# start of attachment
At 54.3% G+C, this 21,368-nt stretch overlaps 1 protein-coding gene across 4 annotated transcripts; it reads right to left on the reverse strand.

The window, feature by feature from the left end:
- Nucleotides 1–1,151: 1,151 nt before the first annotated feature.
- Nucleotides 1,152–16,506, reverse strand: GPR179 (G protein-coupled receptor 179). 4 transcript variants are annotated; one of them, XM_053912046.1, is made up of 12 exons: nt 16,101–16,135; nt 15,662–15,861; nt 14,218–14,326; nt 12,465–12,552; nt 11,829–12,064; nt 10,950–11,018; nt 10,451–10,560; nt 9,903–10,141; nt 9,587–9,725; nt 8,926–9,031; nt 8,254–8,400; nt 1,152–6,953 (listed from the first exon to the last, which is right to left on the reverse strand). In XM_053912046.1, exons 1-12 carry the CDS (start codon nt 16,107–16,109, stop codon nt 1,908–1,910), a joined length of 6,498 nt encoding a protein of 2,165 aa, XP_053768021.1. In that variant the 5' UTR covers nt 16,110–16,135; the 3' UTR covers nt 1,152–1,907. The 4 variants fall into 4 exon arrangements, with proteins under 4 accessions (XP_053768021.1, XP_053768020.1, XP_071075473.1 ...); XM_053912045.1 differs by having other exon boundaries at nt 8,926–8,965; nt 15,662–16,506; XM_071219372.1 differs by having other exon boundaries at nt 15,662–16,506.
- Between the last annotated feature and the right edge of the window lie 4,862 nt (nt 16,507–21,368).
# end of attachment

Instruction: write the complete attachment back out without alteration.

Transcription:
At 54.3% G+C, this 21,368-nt stretch overlaps 1 protein-coding gene across 4 annotated transcripts; it reads right to left on the reverse strand.

The window, feature by feature from the left end:
- Nucleotides 1–1,151: 1,151 nt before the first annotated feature.
- Nucleotides 1,152–16,506, reverse strand: GPR179 (G protein-coupled receptor 179). 4 transcript variants are annotated; one of them, XM_053912046.1, is made up of 12 exons: nt 16,101–16,135; nt 15,662–15,861; nt 14,218–14,326; nt 12,465–12,552; nt 11,829–12,064; nt 10,950–11,018; nt 10,451–10,560; nt 9,903–10,141; nt 9,587–9,725; nt 8,926–9,031; nt 8,254–8,400; nt 1,152–6,953 (listed from the first exon to the last, which is right to left on the reverse strand). In XM_053912046.1, exons 1-12 carry the CDS (start codon nt 16,107–16,109, stop codon nt 1,908–1,910), a joined length of 6,498 nt encoding a protein of 2,165 aa, XP_053768021.1. In that variant the 5' UTR covers nt 16,110–16,135; the 3' UTR covers nt 1,152–1,907. The 4 variants fall into 4 exon arrangements, with proteins under 4 accessions (XP_053768021.1, XP_053768020.1, XP_071075473.1 ...); XM_053912045.1 differs by having other exon boundaries at nt 8,926–8,965; nt 15,662–16,506; XM_071219372.1 differs by having other exon boundaries at nt 15,662–16,506.
- Between the last annotated feature and the right edge of the window lie 4,862 nt (nt 16,507–21,368).